Akar, P. J. & Jirka, G. H. 1995 Buoyant spreading processes in pollutant transport and mixing. Part II: upstream spreading in weak ambient current. J. Hydraul. Res. 33, 87100.CrossRefGoogle Scholar
Alavian, V., Jirka, G. H., Denton, R. A., Johnson, M. C. & Stefan, H. G. 1992 Density currents entering lakes and reservoirs. ASCE J. Hydraul. Engng 118 (11), 14641489.CrossRefGoogle Scholar
Amen, R. & Maxworthy, T. 1980 The gravitational collapse of a mixed region into a linearly stratified fluid. J. Fluid Mech. 96 (1), 6580.CrossRefGoogle Scholar
Ansong, J. K. & Sutherland, B. R. 2010 Internal gravity waves generated by convective plumes. J. Fluid Mech. 648, 405434.CrossRefGoogle Scholar
Baines, P. G. 2013 The dynamics of intrusions into a density-stratified crossflow. Phys. Fluids 25, 076601.CrossRefGoogle Scholar
Barenblatt, G. I. 1996 Scaling, Self-Similarity, and Intermediate Asymptotics. Cambridge University Press.CrossRefGoogle Scholar
Benjamin, T. B. 1968 Gravity currents and related phenomena. J. Fluid Mech. 31, 209248.CrossRefGoogle Scholar
Bolster, D., Hang, A. & Linden, P. F. 2008 The front speed of intrusions into a continuously stratified medium. J. Fluid Mech. 594, 369377.CrossRefGoogle Scholar
Bonadonna, C., Genco, R., Gouhier, M., Pistolesi, M., Cioni, R., Alfano, F., Hoskuldsson, A. & Ripepe, M. 2011 Tephra sedimentation during the 2010 Eyjafjallajökull eruption (Iceland) from deposit, radar, and satellite observations. J. Geophys. Res. 116 (B12), B12202.CrossRefGoogle Scholar
Bonadonna, C. & Phillips, J. C. 2003 Sedimentation from strong volcanic plumes. J. Geophys. Res. 108 (B7), 2340.CrossRefGoogle Scholar
Bonnecaze, R. T., Hallworth, M. A., Huppert, H. E. & Lister, J. R. 1995 Axisymmetric particle-driven gravity currents. J. Fluid Mech. 294, 93122.CrossRefGoogle Scholar
Bursik, M. I., Carey, S. N. & Sparks, R. S. J. 1992a A gravity current model for the May 18, 1980 Mount St. Helens plume. Geophys. Res. Lett. 19 (16), 16631666.CrossRefGoogle Scholar
Bursik, M. I., Sparks, R. S. J., Gilbert, J. S. & Carey, S. N. 1992b Sedimentation of tephra by volcanic plumes. I. Theory and its comparison with a study of the Fogo A plinian deposit, Sao Miguel (Azores). Bull. Volcanol. 54 (4), 329344.CrossRefGoogle Scholar
Cadet, D. 1977 Energy dissipation within intermittent clear air turbulence patches. J. Atmos. Sci. 34, 137142.2.0.CO;2>CrossRefGoogle Scholar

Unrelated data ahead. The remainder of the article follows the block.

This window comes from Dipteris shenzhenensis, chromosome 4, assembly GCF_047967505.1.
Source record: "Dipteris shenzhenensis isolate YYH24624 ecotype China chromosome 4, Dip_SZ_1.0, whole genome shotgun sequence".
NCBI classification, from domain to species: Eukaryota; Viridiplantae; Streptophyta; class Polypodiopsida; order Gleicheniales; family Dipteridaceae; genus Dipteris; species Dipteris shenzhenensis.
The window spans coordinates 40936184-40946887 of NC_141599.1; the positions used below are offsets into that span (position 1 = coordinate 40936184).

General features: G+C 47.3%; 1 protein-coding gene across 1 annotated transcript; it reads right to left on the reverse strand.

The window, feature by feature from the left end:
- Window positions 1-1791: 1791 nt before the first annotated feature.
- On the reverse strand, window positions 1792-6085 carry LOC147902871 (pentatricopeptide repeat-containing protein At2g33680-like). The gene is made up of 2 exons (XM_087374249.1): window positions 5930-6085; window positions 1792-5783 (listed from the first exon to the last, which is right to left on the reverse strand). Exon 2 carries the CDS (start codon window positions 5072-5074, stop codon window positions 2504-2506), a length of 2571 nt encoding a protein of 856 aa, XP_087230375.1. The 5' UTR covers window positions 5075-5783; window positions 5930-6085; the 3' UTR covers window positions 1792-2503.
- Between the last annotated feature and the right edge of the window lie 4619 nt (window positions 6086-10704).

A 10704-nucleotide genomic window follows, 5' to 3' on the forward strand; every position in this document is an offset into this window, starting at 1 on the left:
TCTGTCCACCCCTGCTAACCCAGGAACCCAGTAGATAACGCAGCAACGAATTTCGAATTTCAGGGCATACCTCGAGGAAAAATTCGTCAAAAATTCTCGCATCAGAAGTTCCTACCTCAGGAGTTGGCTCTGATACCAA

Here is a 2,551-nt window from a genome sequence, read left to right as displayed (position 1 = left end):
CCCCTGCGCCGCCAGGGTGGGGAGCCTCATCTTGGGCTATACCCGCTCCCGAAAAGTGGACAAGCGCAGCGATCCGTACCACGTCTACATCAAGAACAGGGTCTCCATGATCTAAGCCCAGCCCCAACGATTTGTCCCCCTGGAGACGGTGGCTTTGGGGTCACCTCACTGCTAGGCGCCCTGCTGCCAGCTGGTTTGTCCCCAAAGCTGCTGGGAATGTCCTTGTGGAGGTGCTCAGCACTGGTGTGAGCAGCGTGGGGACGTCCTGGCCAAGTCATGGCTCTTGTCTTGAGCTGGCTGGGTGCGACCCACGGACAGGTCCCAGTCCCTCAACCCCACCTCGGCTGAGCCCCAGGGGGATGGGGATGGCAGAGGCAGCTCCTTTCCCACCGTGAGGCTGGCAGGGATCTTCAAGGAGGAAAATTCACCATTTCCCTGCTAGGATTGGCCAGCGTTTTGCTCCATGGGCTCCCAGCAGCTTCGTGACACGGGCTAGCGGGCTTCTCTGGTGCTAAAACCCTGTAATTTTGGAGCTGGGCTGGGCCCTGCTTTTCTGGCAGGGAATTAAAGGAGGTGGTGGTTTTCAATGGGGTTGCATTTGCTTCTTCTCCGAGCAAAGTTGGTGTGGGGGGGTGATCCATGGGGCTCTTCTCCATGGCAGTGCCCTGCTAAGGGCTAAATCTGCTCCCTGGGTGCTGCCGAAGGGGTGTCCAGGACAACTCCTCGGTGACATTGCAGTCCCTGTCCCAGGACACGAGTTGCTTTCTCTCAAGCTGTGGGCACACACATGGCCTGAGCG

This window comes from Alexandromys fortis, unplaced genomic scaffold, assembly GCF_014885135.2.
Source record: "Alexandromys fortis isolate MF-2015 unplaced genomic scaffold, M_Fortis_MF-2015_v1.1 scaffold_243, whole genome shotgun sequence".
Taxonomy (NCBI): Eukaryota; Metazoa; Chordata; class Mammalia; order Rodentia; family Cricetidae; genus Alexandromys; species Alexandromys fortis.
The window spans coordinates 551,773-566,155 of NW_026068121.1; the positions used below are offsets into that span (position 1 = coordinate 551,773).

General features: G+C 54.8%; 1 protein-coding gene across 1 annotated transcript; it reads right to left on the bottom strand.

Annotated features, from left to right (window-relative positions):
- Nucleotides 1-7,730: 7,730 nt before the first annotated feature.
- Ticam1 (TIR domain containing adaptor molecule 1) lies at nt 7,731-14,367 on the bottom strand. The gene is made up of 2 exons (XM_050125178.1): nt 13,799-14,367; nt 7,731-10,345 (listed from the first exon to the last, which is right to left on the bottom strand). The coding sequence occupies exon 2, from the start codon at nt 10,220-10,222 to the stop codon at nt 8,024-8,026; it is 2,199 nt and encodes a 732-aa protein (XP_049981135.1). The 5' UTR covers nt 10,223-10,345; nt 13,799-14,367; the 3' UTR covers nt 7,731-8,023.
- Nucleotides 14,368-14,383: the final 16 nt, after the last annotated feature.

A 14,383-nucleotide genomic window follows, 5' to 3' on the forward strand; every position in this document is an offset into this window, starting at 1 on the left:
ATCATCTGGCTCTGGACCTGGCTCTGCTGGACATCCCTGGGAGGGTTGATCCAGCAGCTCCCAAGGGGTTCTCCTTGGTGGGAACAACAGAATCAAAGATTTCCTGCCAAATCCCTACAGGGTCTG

Chapman, C. J. 2000 High Speed Flow. Cambridge University Press.Google Scholar
Chen, J.-C.1980 Studies on gravitational spreading currents. PhD thesis, California Institute of Technology.Google Scholar
Collini, E., Soledad Osores, M., Folch, A., Viramonte, J. G., Villarosa, G. & Salmuni, G. 2013 Volcanic ash forecast during the June 2011 Cordón Caulle eruption. Nat. Hazards 66, 389412.CrossRefGoogle Scholar
Costa, A., Folch, A. & Macedonio, G. 2013 Density-driven transport in the umbrella region of volcanic clouds: implications for tephra dispersion models. Geophys. Res. Lett. 40, 48234827.CrossRefGoogle Scholar
Dacre, H. F., Grant, A. L. M., Hogan, R. J., Belcher, S. E., Thomson, D. J., Devenish, B. J., Marenco, F., Hort, M. C., Haywood, J. M., Ansmann, A., Mattis, I. & Clarisse, L. 2011 Evaluating the structure and magnitude of the ash plume during the initial phase of the 2010 Eyjafjallajökull eruption using lidar observations and NAME simulations. J. Geophys. Res. 116, D00U03.CrossRefGoogle Scholar
Dellino, P., Gudmundsson, M. T., Larsen, G., Mele, D., Stevenson, J. A., Thordarson, T. & Zimanowski, B. 2012 Ash from the Eyjafjallajökull eruption (Iceland): fragmentation processes and aerodynamic behavior. J. Geophys. Res. 117, B00C04.CrossRefGoogle Scholar
Devenish, B. J., Francis, P. N., Johnson, B. T., Sparks, R. S. J. & Thomson, D. J. 2012 Sensitivity analysis of dispersion modeling of volcanic ash from Eyjafjallajökull in May 2010. J. Geophys. Res. 117, D00U21.CrossRefGoogle Scholar
Didden, N. & Maxworthy, T. 1982 The viscous spreading of plane and axisymmetric gravity currents. J. Fluid Mech. 121, 2742.CrossRefGoogle Scholar
Faust, K. M. & Plate, E. J. 1984 Experimental investigation of intrusive gravity currents entering stably stratified fluids. J. Hydraul. Res. 22 (5), 315325.CrossRefGoogle Scholar